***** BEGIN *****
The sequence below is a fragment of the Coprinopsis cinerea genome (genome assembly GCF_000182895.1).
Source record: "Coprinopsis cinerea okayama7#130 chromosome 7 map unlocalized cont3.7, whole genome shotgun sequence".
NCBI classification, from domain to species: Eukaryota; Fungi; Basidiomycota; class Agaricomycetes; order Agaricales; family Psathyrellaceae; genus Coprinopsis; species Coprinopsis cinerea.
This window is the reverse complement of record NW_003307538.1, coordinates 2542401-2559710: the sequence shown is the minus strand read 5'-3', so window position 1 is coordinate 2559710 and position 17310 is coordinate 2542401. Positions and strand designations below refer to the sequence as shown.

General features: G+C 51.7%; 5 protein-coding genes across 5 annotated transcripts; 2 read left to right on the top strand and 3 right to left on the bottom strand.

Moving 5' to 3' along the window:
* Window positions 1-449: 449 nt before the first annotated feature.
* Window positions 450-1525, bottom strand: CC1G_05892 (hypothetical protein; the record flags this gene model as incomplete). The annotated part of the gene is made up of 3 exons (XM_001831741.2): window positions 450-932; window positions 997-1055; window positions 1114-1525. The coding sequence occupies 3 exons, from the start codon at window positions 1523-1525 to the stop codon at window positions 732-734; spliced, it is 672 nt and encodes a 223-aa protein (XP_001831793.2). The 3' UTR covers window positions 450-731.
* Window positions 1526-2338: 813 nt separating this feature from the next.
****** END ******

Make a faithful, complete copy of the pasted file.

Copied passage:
The sequence below is a fragment of the Coprinopsis cinerea genome (genome assembly GCF_000182895.1).
Source record: "Coprinopsis cinerea okayama7#130 chromosome 7 map unlocalized cont3.7, whole genome shotgun sequence".
NCBI classification, from domain to species: Eukaryota; Fungi; Basidiomycota; class Agaricomycetes; order Agaricales; family Psathyrellaceae; genus Coprinopsis; species Coprinopsis cinerea.
This window is the reverse complement of record NW_003307538.1, coordinates 2542401-2559710: the sequence shown is the minus strand read 5'-3', so window position 1 is coordinate 2559710 and position 17310 is coordinate 2542401. Positions and strand designations below refer to the sequence as shown.

General features: G+C 51.7%; 5 protein-coding genes across 5 annotated transcripts; 2 read left to right on the top strand and 3 right to left on the bottom strand.

Moving 5' to 3' along the window:
* Window positions 1-449: 449 nt before the first annotated feature.
* Window positions 450-1525, bottom strand: CC1G_05892 (hypothetical protein; the record flags this gene model as incomplete). The annotated part of the gene is made up of 3 exons (XM_001831741.2): window positions 450-932; window positions 997-1055; window positions 1114-1525. The coding sequence occupies 3 exons, from the start codon at window positions 1523-1525 to the stop codon at window positions 732-734; spliced, it is 672 nt and encodes a 223-aa protein (XP_001831793.2). The 3' UTR covers window positions 450-731.
* Window positions 1526-2338: 813 nt separating this feature from the next.